by Katy Jakle: Complete Post through this link…
Whether bad dreams stir you awake occasionally or routinely, these pre- and post-nightmare strategies can help alleviate them.
Nightmares are an almost universal experience. They can begin as young as age two and a half, and the majority of adults report having nightmares at least occasionally. While many people have infrequent, one-off nightmares, many others have repeated nightmares with a common theme or focus. As you can see in the following illustrations, there is considerable variety in the content and impact of nightmares; do any of these seem similar to your experiences?
- Work has been very stressful for you, and you have a nightmare in which you accidentally send an important email before you were supposed to. You awaken with a pounding heart, shortness of breath and intense fear. You reassure yourself that the events in the dream aren’t real, but you spend a while thinking about whether you made any recent mistakes that might get you in trouble.
- More than once, you’ve had a nightmare in which your sibling has died in a car accident. In the dream, you receive the call and have to console their partner and children. You feel panic, fear and deep sadness. Upon awakening, you feel upset and afraid, but also relieved that the loved one is alive. While this nightmare hasn’t been too disruptive to your sleep, you wish you never had to experience this grief again, even if its source is imaginal.
- You wake up in a panic after a recurring nightmare that resembles a traumatic experience you’ve had in real life. Right when it’s almost unbearable, you wake up in a sweat, the images sharp in your mind. When it happens, you are upset and awake for more than an hour, sometimes the rest of the night. You dread going back to sleep. You are starting to delay your bedtime and watch TV late at night as a distraction. You’ve noticed yourself feeling fatigued and tense during the day.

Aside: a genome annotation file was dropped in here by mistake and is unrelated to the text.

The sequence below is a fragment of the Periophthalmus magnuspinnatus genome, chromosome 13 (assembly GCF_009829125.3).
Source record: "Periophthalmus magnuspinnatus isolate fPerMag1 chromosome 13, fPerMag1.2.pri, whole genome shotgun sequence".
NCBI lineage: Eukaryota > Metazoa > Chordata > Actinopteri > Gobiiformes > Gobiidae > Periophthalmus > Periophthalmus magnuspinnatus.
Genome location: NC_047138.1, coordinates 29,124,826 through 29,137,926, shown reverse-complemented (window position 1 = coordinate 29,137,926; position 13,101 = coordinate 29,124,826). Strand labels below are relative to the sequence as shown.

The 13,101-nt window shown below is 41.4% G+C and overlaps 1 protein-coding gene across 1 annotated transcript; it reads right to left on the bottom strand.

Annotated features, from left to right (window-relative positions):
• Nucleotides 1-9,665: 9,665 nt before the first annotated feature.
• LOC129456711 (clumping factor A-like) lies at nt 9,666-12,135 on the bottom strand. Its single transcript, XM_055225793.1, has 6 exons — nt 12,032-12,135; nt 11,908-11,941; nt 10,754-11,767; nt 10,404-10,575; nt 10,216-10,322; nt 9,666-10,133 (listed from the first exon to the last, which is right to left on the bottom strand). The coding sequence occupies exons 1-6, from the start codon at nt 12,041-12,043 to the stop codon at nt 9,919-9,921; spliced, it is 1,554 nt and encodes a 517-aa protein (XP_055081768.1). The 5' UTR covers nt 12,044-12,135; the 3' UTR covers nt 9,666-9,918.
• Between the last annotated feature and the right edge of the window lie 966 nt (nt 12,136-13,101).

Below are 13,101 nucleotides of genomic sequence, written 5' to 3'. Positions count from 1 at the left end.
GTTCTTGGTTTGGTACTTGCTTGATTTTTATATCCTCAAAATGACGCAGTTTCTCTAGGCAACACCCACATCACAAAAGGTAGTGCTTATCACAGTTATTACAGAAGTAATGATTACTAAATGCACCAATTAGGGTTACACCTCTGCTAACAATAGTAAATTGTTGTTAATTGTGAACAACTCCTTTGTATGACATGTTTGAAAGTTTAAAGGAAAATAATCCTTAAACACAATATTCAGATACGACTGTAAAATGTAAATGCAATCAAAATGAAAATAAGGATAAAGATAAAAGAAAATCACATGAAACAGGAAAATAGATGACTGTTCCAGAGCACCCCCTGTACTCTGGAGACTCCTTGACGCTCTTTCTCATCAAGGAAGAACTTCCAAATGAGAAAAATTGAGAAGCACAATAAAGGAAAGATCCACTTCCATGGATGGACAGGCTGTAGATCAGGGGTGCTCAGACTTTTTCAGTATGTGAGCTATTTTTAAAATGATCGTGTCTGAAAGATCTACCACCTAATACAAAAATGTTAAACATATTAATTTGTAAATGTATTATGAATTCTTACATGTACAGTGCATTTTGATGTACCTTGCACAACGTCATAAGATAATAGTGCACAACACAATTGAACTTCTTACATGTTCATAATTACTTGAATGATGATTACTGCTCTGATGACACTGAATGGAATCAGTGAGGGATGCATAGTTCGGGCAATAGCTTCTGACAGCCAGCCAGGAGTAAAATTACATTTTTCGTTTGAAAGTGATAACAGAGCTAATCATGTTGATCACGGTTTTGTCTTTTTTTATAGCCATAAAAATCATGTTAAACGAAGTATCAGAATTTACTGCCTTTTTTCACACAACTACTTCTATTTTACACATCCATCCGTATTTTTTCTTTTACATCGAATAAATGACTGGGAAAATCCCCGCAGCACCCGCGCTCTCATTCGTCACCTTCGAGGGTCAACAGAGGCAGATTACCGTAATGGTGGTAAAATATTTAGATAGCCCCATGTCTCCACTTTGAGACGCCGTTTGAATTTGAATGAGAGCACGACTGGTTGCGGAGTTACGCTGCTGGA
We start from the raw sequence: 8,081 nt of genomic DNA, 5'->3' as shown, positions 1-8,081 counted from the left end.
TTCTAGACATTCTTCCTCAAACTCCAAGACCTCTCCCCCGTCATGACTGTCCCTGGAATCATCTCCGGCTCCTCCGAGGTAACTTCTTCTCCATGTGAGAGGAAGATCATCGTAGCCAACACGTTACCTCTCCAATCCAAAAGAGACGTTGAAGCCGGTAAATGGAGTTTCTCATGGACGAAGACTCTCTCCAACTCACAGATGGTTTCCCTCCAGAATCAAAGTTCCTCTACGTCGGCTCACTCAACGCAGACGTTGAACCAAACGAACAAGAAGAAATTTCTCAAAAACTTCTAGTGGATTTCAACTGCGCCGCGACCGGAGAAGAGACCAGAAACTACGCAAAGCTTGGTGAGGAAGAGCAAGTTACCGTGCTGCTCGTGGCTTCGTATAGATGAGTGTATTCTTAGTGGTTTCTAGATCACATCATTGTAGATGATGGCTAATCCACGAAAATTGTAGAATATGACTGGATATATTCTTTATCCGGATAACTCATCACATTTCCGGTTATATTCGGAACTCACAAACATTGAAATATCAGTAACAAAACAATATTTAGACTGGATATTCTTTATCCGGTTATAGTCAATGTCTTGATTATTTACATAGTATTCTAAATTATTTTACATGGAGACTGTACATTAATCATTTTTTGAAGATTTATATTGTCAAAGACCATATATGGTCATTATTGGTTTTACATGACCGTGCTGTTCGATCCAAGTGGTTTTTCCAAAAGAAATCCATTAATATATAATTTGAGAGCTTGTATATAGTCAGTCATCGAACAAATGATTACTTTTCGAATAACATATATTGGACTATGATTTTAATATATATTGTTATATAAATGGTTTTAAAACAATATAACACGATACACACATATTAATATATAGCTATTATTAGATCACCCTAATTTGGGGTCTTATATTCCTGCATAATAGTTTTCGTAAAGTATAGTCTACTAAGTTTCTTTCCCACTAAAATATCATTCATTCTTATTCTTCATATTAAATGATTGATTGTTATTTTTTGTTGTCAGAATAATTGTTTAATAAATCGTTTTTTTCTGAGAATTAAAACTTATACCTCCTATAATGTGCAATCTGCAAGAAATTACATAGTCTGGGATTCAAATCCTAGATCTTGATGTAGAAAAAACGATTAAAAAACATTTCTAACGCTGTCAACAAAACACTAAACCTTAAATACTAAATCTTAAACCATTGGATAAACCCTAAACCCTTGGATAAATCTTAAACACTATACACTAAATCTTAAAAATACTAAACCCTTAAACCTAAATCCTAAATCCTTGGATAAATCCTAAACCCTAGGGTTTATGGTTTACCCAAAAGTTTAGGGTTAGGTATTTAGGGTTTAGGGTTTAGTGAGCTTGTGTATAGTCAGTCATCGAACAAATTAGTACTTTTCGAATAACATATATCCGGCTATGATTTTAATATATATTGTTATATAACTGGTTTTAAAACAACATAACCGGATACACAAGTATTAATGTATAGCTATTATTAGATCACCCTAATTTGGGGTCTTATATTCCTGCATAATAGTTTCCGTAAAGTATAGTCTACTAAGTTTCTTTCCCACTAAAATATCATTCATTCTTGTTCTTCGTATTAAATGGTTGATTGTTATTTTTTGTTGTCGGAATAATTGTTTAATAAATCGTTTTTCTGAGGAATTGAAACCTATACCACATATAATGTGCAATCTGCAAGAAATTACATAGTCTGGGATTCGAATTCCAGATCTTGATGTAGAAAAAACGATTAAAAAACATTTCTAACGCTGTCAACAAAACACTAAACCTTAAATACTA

Nightmares can be disruptive and draining
A nightmare is an intensely disturbing, well-remembered dream, usually involving fear or anxiety, but potentially also anger, sadness, disgust or other distressing emotions. Nightmares commonly involve threats to security, physical integrity, or survival. Most nightmares occur during rapid eye movement (REM) sleep, which predominates in the latter part of the sleep period. Unlike most dreams, nightmares disrupt the sleeping period, and the dreamer is alert soon after awakening. (Some night-time disturbances, such as sleep terrors, resemble nightmare awakenings but differ in important ways; I’ll discuss these in the Learn More section below.) These night-time disruptions often seep into the day. They can be associated with increases in daytime anxiety and physical complaints, as well as fatigue, sleepiness, mood and attentional problems due to interrupted, unsatisfying sleep.